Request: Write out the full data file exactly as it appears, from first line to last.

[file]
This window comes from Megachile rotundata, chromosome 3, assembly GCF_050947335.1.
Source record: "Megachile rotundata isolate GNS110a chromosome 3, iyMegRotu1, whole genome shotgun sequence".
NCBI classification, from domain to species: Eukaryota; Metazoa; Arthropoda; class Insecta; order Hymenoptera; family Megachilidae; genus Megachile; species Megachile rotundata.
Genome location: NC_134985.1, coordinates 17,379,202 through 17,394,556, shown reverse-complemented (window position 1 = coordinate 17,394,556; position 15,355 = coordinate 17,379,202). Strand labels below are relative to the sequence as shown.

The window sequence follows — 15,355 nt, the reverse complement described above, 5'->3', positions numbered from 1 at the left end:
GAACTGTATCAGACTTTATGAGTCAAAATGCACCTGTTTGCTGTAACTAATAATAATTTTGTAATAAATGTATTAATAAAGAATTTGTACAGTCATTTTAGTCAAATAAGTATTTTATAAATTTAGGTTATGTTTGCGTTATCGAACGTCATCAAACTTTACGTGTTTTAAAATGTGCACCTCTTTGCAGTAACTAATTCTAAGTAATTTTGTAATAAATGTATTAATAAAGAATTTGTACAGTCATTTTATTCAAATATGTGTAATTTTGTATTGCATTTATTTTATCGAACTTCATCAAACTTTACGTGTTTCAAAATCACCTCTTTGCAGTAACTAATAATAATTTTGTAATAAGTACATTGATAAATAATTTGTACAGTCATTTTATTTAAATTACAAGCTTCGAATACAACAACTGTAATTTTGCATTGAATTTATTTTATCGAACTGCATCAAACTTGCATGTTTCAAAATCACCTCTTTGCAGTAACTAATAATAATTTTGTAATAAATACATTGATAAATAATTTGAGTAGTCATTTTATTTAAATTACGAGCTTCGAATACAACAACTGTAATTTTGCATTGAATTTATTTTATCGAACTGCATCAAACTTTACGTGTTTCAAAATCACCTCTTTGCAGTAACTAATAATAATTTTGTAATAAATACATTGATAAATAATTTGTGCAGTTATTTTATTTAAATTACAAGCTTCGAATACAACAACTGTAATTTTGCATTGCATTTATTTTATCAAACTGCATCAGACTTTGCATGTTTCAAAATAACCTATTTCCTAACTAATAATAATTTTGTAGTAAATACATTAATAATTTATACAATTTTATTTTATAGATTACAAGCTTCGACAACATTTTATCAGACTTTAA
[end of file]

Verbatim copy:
This window comes from Megachile rotundata, chromosome 3, assembly GCF_050947335.1.
Source record: "Megachile rotundata isolate GNS110a chromosome 3, iyMegRotu1, whole genome shotgun sequence".
NCBI classification, from domain to species: Eukaryota; Metazoa; Arthropoda; class Insecta; order Hymenoptera; family Megachilidae; genus Megachile; species Megachile rotundata.
Genome location: NC_134985.1, coordinates 17,379,202 through 17,394,556, shown reverse-complemented (window position 1 = coordinate 17,394,556; position 15,355 = coordinate 17,379,202). Strand labels below are relative to the sequence as shown.

The window sequence follows — 15,355 nt, the reverse complement described above, 5'->3', positions numbered from 1 at the left end:
GAACTGTATCAGACTTTATGAGTCAAAATGCACCTGTTTGCTGTAACTAATAATAATTTTGTAATAAATGTATTAATAAAGAATTTGTACAGTCATTTTAGTCAAATAAGTATTTTATAAATTTAGGTTATGTTTGCGTTATCGAACGTCATCAAACTTTACGTGTTTTAAAATGTGCACCTCTTTGCAGTAACTAATTCTAAGTAATTTTGTAATAAATGTATTAATAAAGAATTTGTACAGTCATTTTATTCAAATATGTGTAATTTTGTATTGCATTTATTTTATCGAACTTCATCAAACTTTACGTGTTTCAAAATCACCTCTTTGCAGTAACTAATAATAATTTTGTAATAAGTACATTGATAAATAATTTGTACAGTCATTTTATTTAAATTACAAGCTTCGAATACAACAACTGTAATTTTGCATTGAATTTATTTTATCGAACTGCATCAAACTTGCATGTTTCAAAATCACCTCTTTGCAGTAACTAATAATAATTTTGTAATAAATACATTGATAAATAATTTGAGTAGTCATTTTATTTAAATTACGAGCTTCGAATACAACAACTGTAATTTTGCATTGAATTTATTTTATCGAACTGCATCAAACTTTACGTGTTTCAAAATCACCTCTTTGCAGTAACTAATAATAATTTTGTAATAAATACATTGATAAATAATTTGTGCAGTTATTTTATTTAAATTACAAGCTTCGAATACAACAACTGTAATTTTGCATTGCATTTATTTTATCAAACTGCATCAGACTTTGCATGTTTCAAAATAACCTATTTCCTAACTAATAATAATTTTGTAGTAAATACATTAATAATTTATACAATTTTATTTTATAGATTACAAGCTTCGACAACATTTTATCAGACTTTAA